NETWORK WITH US

Retirement Planning Services Gillette WY

It’s never too early to start your retirement planning. The sooner you start the more money you collect. It’s important to look for quality jobs that have benefits packages you can take full advantage of. A 401(k) is a retirement plan set up by employers that allows employees to defer or invest a portion of their income, pre-tax, to their retirement plan. Here you’ll find useful retirement tips that will definitely help you with your retirement planning. Please scroll down for more information and access to the retirement financial advisors in Gillette, WY listed below that can explain more and even get you started on your retirement savings.

Mr. Scott A Barstad, CFP®
(307) 687-4471
P.O. Box 3004
Gillette, WY
Firm
First Interstate Wealth Management
Areas of Specialization
Asset Allocation, Business Succession Planning, Charitable Giving, Education Planning, Insurance Planning, Investment Management, Retirement Planning

Data Provided By:
Wells Fargo - Gillette Albertson'S In-Store
(307) 686-2061
2610 S Douglas Hwy
Gillette, WY
Type
In-Store Branch
Office Hours
Mon-Fri 10:00 AM-07:00 PM
Sat 10:00 AM-05:00 PM
Sun Closed

Wells Fargo - Gillette
(307) 685-4000
500 S Douglas Hwy
Gillette, WY
Type
Branch
Office Hours
Mon-Fri 08:00 AM-06:00 PM
Sat 09:00 AM-01:00 PM
Sun Closed

Connie Brezik
Asset Strategies, Inc.
(307) 266-4525
111 West 2nd Street, Suite 608
Casper, WY
Expertises
Ongoing Investment Management, Estate & Generational Planning Issues, Advising Medical Professionals, Retirement Planning & Distribution Rules, Planning Concerns for Corporate Executives
Certifications
NAPFA Registered Financial Advisor, CFP®, CPA, PFS

Mr. Bradford C. Cary, CFP®
(307) 326-8400
PO Box 1168
Saratoga, WY
Firm
Cary Financial Services
Areas of Specialization
Comprehensive Financial Planning, Estate Planning, Retirement Planning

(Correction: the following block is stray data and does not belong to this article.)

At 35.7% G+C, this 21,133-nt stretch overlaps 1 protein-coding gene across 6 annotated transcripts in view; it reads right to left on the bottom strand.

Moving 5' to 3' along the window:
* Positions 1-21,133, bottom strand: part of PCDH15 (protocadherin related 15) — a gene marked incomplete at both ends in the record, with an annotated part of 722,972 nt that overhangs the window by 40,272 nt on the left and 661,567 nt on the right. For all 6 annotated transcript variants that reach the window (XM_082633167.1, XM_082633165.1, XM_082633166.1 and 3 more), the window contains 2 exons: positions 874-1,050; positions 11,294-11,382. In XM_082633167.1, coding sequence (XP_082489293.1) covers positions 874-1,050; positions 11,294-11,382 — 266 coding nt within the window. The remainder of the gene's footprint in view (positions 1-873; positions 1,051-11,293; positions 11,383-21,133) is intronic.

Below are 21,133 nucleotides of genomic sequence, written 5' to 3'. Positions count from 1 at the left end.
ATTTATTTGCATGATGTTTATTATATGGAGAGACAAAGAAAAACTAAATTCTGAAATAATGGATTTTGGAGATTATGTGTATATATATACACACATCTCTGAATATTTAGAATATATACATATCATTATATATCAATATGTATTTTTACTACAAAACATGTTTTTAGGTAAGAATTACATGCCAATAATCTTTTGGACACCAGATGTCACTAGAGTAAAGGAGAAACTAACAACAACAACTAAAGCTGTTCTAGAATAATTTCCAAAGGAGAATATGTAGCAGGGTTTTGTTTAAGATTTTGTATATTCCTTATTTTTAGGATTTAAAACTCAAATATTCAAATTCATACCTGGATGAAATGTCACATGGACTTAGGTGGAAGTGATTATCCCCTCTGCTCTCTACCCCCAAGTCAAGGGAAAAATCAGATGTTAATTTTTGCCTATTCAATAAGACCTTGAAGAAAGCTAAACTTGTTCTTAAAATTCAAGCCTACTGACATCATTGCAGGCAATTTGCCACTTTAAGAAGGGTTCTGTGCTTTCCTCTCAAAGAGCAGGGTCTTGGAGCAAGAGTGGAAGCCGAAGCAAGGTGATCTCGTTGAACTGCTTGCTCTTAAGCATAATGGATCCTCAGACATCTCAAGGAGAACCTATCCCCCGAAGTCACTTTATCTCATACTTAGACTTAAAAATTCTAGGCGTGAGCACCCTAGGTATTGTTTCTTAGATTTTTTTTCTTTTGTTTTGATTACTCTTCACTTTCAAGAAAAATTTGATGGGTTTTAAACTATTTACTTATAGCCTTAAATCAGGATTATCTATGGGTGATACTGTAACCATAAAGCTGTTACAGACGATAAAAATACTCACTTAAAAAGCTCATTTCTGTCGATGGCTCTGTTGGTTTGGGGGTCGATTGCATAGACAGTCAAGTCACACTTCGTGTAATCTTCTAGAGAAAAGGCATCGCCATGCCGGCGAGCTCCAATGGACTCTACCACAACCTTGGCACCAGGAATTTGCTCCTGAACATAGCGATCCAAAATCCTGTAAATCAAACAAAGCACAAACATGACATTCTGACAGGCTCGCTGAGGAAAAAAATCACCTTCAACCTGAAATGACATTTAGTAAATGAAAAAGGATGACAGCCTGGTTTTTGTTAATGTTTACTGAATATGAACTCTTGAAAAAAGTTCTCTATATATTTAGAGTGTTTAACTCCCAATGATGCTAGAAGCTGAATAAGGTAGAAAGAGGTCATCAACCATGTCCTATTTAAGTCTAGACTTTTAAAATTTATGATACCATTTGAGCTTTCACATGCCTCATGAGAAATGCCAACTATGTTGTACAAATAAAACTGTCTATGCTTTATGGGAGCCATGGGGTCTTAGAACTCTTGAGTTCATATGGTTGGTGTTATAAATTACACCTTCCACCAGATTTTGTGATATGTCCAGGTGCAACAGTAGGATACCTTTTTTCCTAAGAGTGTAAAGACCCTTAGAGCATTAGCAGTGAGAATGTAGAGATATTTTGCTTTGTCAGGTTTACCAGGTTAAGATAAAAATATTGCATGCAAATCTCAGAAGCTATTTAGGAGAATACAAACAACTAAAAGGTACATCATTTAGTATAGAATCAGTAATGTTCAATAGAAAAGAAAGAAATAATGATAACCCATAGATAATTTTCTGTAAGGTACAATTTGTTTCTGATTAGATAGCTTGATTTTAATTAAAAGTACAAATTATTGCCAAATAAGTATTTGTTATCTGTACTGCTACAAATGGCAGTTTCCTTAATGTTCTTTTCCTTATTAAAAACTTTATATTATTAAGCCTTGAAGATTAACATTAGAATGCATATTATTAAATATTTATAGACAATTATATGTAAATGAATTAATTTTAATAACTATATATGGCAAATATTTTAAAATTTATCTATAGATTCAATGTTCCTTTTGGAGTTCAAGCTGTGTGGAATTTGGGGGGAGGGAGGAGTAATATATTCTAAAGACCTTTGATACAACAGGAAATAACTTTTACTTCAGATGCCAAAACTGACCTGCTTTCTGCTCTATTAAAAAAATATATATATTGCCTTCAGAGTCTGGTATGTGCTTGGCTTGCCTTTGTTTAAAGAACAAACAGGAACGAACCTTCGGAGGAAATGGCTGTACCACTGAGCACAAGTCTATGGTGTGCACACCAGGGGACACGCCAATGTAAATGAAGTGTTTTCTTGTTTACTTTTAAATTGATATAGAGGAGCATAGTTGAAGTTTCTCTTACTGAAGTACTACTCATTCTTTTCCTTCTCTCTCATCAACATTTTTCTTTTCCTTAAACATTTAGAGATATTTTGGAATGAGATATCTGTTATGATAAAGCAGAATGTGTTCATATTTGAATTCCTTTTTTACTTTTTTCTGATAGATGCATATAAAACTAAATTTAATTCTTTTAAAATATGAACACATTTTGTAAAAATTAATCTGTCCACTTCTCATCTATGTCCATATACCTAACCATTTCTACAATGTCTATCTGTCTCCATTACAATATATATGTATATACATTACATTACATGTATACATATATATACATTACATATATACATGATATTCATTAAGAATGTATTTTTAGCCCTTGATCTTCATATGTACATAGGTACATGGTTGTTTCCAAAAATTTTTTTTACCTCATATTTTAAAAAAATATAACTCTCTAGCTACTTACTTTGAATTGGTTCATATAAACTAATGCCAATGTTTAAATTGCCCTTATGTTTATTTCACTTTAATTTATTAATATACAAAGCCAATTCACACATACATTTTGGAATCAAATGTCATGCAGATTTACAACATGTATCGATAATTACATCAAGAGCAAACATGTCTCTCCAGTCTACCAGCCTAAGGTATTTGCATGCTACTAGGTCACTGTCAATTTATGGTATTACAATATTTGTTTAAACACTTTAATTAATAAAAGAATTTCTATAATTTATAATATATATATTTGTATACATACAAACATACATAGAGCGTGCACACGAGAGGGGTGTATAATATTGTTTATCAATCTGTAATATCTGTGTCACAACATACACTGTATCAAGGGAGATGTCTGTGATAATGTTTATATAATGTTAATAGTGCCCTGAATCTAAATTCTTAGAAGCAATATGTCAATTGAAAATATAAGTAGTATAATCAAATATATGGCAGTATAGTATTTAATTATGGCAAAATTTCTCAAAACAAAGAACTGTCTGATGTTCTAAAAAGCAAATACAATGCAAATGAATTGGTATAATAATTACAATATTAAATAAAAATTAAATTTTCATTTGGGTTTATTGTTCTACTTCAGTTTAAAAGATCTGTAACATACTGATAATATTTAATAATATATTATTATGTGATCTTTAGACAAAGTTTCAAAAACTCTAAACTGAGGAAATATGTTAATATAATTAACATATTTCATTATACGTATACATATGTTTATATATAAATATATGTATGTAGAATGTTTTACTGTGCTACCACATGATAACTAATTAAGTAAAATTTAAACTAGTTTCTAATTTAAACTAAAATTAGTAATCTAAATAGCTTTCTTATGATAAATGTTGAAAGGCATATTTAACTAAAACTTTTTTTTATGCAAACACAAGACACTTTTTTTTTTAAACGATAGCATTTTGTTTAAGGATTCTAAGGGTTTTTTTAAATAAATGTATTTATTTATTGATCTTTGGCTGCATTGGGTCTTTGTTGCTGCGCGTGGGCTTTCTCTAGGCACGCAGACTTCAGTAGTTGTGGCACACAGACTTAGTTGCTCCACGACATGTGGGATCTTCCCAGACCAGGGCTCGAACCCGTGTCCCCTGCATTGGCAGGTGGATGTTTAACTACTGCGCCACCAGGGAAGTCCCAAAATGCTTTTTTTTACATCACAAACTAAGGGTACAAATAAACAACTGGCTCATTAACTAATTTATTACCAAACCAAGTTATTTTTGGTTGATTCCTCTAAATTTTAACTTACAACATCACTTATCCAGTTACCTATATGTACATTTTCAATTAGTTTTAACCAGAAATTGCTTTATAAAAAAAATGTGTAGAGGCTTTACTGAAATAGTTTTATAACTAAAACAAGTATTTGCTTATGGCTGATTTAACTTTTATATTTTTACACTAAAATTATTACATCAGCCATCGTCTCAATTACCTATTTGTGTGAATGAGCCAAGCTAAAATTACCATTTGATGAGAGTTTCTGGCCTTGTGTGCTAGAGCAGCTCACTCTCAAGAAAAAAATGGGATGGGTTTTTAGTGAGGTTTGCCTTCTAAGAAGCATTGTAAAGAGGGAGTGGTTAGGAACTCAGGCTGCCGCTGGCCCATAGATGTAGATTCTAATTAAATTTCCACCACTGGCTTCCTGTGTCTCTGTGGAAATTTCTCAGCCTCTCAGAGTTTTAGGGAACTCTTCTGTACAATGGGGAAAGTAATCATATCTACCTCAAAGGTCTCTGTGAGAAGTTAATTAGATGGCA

Key Considerations
Average Net Worth: $500,001 - $1,000,000

Average Income: $100,001 - $250,000

Profession: Self-Employed Business Owners

Data Provided By:
Ms. Nita Rieniets, CFP®
(307) 686-3382
PO Box 1835
Gillette, WY
Firm
Investment Centers of America

Data Provided By:
US Bank - Gillette Office
(307) 686-8117
509 S Douglas Hwy
Gillette, WY
Drive Up Hours
Mon 08:00 am to 05:30 pm
Tue 08:00 am to 05:30 pm
Wed 08:00 am to 05:30 pm
Thur 08:00 am to 05:30 pm
Fri 08:00 am to 06:00 pm
Sat 09:00 am to 12:00 pm

Holland Duell
Holland Duell Financial Strategies
(307) 672-6364
50 E. Loucks St,. Suite 210
Sheridan, WY
Expertises
Ongoing Investment Management, Helping Clients Identify & Achieve Goals, Divorce Planning, Estate & Generational Planning Issues, Retirement Plan Investment Advice, Socially Responsible Investments
Certifications
NAPFA Registered Financial Advisor, CFA, CFP®, MBA

Mr. Kyle D. Geffre, CFP®
(307) 633-8404
401 West 19th
Cheyenne, WY
Firm
First Interstate Bank Wealth Management
Areas of Specialization
Asset Allocation, Banking, Business Succession Planning, Comprehensive Financial Planning, Education Planning, Employee and Employer Plan Benefits, Estate Planning
Key Considerations
Average Net Worth: $1,000,001 - $5,000,000

Average Income: $100,001 - $250,000

Profession: Not Applicable